In the past, hard plastic water bottles were made from materials that turned out to be more dangerous than we thought. Many contained chemicals called BPAs, which are thought to be hazardous to human health. That’s not the case with modern, high-quality water bottles, as they’ve shifted to BPA-free materials.

The hard plastics used by modern manufacturers are surprisingly durable, yet they’re still very lightweight.

And because most hard plastic water bottles are uninsulated, they weigh much less than their stainless steel counterparts. That does, however, mean your ice water will get warm as you hike.

You can find hard plastic water bottles in an array of colors – some even have liquid measure markings to make it easier to monitor your hydration or mix up drink-powder concoctions.  

Stainless Steel Water Bottles

stainless steel water bottle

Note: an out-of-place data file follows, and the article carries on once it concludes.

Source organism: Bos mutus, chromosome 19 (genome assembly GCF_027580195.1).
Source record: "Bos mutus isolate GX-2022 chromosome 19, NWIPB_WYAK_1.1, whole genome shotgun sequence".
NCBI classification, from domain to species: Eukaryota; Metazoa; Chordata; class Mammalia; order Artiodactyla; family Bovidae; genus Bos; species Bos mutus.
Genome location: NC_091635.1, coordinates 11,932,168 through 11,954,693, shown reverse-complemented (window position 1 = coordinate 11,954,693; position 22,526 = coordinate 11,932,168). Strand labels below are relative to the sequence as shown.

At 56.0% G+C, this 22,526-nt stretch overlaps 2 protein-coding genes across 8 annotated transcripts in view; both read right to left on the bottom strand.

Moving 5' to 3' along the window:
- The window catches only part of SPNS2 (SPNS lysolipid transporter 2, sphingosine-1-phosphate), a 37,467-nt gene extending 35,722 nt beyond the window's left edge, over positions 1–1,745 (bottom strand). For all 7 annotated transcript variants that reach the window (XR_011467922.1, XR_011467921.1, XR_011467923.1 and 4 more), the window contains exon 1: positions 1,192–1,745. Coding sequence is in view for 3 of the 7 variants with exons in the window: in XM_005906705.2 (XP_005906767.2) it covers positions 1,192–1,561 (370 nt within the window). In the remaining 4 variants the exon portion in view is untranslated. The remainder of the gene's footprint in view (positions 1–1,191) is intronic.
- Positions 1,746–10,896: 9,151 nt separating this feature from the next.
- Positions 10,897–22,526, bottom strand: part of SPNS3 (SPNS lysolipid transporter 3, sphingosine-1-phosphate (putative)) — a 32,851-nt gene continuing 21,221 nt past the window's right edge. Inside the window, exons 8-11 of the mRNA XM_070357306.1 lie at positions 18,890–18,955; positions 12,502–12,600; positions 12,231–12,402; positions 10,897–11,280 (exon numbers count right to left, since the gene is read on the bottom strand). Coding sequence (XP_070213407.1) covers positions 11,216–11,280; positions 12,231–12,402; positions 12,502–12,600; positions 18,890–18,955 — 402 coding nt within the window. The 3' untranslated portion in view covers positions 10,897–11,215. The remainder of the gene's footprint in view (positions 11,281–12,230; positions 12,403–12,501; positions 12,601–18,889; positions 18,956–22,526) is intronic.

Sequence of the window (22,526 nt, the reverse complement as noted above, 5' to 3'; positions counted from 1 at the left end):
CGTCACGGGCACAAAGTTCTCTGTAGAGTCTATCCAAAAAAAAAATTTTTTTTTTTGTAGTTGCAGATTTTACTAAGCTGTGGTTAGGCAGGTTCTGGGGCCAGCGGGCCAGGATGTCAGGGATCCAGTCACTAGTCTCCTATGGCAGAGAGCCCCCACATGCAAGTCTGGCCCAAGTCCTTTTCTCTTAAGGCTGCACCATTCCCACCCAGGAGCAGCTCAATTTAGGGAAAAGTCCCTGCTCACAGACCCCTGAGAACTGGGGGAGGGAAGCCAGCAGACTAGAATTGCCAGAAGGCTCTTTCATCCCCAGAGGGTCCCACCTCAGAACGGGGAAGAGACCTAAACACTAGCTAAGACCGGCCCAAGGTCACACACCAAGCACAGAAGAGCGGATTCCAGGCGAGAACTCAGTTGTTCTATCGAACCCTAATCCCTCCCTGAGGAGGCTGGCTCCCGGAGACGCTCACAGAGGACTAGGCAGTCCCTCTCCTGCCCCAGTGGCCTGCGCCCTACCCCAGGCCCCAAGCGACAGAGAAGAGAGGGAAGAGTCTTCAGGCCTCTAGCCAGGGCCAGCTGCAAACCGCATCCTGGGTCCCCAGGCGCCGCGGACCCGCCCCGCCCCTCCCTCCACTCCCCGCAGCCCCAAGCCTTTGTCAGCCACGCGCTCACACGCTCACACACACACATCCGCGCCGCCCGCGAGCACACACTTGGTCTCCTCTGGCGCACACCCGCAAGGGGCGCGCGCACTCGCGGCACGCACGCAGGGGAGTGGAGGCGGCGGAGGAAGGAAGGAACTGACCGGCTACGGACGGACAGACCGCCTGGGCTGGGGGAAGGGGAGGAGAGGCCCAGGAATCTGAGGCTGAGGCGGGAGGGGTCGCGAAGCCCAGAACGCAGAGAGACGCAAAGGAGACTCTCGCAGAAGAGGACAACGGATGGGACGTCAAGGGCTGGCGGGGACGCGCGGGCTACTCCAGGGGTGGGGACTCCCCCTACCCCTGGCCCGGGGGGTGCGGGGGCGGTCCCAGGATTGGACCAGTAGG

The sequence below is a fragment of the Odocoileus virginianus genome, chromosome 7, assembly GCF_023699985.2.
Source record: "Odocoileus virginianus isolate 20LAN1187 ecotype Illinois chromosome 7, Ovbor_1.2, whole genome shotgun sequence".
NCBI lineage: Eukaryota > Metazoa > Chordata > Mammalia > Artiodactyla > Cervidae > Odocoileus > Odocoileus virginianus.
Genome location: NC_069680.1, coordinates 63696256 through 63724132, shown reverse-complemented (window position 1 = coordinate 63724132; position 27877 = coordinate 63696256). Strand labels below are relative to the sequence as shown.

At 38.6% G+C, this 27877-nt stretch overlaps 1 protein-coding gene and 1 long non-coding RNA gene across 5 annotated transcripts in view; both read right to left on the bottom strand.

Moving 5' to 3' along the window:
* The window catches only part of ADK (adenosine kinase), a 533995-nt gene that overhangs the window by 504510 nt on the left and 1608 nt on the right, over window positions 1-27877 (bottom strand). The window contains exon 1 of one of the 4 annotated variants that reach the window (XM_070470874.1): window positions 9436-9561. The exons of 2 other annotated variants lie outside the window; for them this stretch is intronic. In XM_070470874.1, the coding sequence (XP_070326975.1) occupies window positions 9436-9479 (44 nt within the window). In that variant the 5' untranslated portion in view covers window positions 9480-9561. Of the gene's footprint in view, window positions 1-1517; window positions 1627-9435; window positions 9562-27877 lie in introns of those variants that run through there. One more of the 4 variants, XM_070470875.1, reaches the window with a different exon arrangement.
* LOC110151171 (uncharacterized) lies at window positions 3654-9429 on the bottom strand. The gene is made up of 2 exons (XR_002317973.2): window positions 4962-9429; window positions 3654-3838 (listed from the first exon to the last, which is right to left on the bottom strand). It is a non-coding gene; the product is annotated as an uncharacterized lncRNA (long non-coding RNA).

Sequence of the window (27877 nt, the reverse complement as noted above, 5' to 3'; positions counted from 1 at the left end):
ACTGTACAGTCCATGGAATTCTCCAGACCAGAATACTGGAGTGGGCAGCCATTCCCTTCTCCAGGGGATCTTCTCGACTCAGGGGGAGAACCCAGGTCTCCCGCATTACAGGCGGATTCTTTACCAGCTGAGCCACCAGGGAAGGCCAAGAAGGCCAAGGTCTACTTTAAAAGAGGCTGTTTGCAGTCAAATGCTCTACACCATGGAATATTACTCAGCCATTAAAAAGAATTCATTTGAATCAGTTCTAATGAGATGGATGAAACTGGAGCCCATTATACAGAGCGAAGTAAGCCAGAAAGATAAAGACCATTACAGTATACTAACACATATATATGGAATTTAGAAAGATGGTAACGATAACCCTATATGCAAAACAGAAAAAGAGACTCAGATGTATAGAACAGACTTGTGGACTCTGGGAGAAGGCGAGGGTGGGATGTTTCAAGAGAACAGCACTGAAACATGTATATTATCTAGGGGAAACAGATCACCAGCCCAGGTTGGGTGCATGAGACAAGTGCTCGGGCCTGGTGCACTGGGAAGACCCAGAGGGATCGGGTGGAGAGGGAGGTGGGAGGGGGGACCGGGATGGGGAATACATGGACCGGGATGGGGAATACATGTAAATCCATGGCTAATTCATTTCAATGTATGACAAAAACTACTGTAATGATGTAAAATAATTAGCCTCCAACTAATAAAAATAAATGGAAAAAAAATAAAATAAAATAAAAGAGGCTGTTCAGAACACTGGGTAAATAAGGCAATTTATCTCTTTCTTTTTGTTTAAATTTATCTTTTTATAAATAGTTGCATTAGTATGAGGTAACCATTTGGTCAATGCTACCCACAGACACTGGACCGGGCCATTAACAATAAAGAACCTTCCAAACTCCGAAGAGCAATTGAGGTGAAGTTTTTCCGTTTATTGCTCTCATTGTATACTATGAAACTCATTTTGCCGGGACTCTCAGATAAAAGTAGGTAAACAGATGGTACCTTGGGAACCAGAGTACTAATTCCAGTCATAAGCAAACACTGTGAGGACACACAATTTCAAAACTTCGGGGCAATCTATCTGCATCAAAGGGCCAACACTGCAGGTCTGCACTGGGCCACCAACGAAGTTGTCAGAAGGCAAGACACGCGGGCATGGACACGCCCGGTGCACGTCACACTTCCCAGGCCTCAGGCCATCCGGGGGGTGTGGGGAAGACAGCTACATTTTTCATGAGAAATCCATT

Unsplash

Stainless steel water bottles are the newest of the three main types to really secure a big market presence, but many hikers swear by them.

Stainless steel is an attractive material for hiking water bottles, as it is strong, non-reactive (it won’t make your water taste funky), and durable. It isn’t, however, as light as some other materials used in hiking water bottles.  

Most modern, high-quality stainless steel water bottles incorporate a vacuum layer in their design. This essentially means that they’re like a bottle inside a bottle. The manufacturer removes the air inside the space between the bottles, which serves as a fantastic form of insulation.

There are three different ways heat moves – conduction, convection and radiation. Vacuum bottles often help prevent all three, but they’re especially effective at preventing the first.

Conduction occurs when warm materials allow heat to move via contact. But because the vacuum layer between the two bottles is devoid of molecules (well, it has very, very few, anyway), there’s nothing for the materials to touch.